कम्मुणो चेव दण्डं।
हं सयमेव सट्ठा भोत्ता य मे सुहदुह – पियाप्पिअसंजोगाण।
अप्पसरियो जीवो सव्वाण सुहुमतिसुहुमेसु।
नत्थु कोवि कयापि दुहिओ मया।
सया मे इइ संवेअणा।
सच्चस्स मग्गा बहवे, सच्चो य एगरुबो णवरं।
समया मे मणो दुव्विहअवस्थासु।
मम पत्थणा -निज्जरउ अन्नाणकंमं।
शुद्धसासयरुवो हं इइ अत्थु मे सद्दंसणंअन्ते- ण य भवउ चवियं
मे पयं मोक्खमग्गओ ।

The Woman Mending Clothes By Ai Qing

The woman mending clothes sits by the roadside.
When people pass by
Dust rises up,
Dust coats her kerchief,
Dust greys her clothes.

Her baby begins crying,
The child’s tears are dried by the sun;
She does not notice.
Silently she thinks of her home,
Its shelter destroyed by gunfire.
Silently she mends clothes for people,
And lets her child’s eyes,
Those poor reddened eyes,
Stare at the empty basket.

The woman mending clothes sits by the roadside.
The road stretches away endlessly.
She mends socks for some passerby,
And the passerby goes on.

p.s. If you have the original of this poem in Chinese, please comment.

A homeless Sindhi woman by Popati Hiranandani

In Akbar the Great’s durbar,

Anarkali, Queen of Beauty, reigned.


even she was buried alive.

Delhi, India’s pride, and I,

inheritor of the marvels of Indus architecture.


even I have been buried alive

homeless in history’s graveyard.


Note: This poem was translated into English by Anju Makhija and Menka Shivdasani, with Arjan Shad. Following is the original in Sindhi.




When I die by Jalāl ad-Dīn Muḥammad Rūmī

When I die
when my coffin
is being taken out
you must never think
i am missing this world

don’t shed any tears
don’t lament or
feel sorry
i’m not falling
into a monster’s abyss

when you see
my corpse is being carried
don’t cry for my leaving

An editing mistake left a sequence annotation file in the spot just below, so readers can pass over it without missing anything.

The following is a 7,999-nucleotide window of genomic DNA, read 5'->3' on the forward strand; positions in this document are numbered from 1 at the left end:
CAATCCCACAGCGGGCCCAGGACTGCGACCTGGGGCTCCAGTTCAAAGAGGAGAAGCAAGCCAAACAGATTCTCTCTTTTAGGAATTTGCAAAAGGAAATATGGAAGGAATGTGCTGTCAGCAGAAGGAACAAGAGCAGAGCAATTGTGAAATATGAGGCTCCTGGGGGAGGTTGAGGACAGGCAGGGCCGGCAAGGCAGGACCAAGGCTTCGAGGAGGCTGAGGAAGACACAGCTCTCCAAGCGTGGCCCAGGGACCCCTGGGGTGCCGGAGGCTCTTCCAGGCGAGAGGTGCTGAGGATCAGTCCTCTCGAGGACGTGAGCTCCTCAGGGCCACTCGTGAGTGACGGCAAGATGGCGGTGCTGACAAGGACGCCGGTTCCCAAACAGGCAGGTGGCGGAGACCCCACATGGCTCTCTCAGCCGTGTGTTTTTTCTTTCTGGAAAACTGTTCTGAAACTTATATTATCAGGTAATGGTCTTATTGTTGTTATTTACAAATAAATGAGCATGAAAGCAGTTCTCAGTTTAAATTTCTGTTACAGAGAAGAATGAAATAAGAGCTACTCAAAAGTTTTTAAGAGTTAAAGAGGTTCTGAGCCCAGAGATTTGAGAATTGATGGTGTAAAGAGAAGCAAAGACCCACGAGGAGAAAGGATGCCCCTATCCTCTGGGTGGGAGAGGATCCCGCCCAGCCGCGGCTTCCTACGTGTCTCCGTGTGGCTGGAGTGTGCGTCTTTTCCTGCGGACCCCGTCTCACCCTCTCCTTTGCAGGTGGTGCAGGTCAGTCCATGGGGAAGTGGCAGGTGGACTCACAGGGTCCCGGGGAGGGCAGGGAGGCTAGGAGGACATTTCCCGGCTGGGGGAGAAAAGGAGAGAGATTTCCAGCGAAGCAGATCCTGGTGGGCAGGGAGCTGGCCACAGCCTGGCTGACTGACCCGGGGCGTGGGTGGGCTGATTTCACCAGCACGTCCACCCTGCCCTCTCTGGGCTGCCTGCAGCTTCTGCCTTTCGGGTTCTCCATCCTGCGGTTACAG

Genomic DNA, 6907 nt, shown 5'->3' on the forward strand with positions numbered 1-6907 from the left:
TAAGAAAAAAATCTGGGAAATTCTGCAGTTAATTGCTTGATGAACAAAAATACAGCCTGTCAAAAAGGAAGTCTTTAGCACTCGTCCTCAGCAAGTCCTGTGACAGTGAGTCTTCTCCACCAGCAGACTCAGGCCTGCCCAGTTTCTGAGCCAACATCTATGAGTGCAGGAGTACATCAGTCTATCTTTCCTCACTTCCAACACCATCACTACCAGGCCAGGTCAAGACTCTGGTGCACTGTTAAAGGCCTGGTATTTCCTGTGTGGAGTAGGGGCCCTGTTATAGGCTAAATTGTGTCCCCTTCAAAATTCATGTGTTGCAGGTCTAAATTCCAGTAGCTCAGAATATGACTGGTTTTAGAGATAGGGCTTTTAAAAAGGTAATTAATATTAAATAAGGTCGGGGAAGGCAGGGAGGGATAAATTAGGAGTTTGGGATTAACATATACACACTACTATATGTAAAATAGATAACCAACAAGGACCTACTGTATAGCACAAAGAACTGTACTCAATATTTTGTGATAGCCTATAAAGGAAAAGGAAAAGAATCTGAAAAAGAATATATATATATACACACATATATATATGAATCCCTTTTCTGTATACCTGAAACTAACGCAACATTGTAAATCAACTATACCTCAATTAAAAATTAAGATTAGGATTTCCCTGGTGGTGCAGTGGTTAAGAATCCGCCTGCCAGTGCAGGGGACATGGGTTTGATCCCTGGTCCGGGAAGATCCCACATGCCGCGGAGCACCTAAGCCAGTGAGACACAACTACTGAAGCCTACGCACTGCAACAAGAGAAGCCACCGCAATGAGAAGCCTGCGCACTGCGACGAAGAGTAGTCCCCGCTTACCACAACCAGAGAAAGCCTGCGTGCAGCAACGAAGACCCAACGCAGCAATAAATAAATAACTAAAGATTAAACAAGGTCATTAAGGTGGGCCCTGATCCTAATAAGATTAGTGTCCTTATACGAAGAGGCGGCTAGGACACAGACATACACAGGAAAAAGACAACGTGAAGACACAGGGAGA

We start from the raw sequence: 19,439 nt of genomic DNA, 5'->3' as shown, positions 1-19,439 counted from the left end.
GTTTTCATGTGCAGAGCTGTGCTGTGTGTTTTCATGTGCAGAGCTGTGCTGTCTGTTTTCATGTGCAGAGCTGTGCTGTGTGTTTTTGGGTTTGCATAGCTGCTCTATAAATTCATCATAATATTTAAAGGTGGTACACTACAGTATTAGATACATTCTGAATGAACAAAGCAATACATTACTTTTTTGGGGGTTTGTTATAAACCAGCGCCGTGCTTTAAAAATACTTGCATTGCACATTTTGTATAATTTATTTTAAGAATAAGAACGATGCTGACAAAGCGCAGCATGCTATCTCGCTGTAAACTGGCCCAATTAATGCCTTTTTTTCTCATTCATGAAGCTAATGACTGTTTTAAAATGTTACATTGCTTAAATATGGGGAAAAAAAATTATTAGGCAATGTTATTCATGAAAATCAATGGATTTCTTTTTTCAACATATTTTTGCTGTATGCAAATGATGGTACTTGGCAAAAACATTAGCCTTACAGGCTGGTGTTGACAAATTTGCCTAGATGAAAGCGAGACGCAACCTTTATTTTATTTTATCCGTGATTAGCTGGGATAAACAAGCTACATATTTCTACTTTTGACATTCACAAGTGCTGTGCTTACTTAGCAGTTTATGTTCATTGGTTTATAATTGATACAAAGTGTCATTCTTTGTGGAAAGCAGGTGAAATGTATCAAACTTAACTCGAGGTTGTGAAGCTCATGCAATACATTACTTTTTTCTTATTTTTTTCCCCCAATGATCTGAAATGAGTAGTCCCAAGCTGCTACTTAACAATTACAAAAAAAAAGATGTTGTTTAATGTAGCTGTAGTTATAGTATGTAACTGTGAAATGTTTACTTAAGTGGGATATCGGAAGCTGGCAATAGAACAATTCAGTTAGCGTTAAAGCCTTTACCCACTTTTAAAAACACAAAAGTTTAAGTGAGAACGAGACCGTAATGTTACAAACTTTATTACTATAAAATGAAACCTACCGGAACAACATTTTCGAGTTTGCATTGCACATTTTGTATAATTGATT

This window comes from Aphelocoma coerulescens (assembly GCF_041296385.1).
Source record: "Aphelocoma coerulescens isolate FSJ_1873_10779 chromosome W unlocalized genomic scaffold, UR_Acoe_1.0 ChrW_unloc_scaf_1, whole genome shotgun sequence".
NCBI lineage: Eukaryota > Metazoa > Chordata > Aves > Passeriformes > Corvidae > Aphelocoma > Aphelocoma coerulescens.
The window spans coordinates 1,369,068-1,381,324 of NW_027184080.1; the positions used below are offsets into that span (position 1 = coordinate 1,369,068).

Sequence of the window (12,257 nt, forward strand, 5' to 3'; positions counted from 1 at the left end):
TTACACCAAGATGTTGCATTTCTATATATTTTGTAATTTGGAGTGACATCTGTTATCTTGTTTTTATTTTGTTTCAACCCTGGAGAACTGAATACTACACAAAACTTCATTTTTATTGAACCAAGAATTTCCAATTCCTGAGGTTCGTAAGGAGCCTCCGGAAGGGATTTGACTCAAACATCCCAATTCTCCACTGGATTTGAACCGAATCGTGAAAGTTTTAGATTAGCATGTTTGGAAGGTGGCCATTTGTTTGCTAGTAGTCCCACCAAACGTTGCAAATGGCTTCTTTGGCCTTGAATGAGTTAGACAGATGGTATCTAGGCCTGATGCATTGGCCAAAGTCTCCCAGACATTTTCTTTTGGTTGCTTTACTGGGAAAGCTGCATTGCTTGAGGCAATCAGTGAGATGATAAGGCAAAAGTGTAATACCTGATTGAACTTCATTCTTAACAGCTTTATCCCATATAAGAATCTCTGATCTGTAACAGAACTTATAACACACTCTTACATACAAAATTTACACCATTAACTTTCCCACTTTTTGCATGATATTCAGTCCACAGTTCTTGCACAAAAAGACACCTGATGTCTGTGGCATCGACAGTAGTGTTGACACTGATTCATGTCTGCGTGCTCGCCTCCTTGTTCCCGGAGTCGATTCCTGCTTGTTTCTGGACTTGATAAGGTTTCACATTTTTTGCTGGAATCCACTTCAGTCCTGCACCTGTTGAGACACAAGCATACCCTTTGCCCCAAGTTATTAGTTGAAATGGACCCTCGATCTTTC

i’m not leaving
i’m arriving at eternal love

when you leave me
in the grave
don’t say goodbye
remember a grave is
only a curtain
for the paradise behind

you’ll only see me
descending into a grave
now watch me rise
how can there be an end
when the sun sets or
the moon goes down

it looks like the end
it seems like a sunset
but in reality it is a dawn
when the grave locks you up
that is when your soul is freed

have you ever seen
a seed fallen to earth
not rise with a new life
why should you doubt the rise
of a seed named human

have you ever seen
a bucket lowered into a well
coming back empty
why lament for a soul
when it can come back
like Joseph from the well

when for the last time
you close your mouth
your words and soul
will belong to the world of
no place no time

Note: Translated into English by Nader Khalili. Please comment if you have the original in Persian.

In the Stillness of a Word by Amrita Bharati

are so alike –
his earth
my sky
I wanted
to follow him
wherever he went

But our paths
were so different –
he was on one
I on the other
with a line between us –
and mine

were one
in our soul
he walked
on the low peaks of the earth
And I
in the high chasms
of the sky

these two paths
will turn
one day
in my poetry
so we may walk together
in the stillness of a word

Note: Translated into English by Lucy Rosenstein and The Poetry Translation Workshop. Following is the original poem in Hindi. 



Poem Without an End by Yehuda Amichai

Inside the brand-new museum
there’s an old synagogue.
Inside the synagogue
is me.
Inside me
my heart.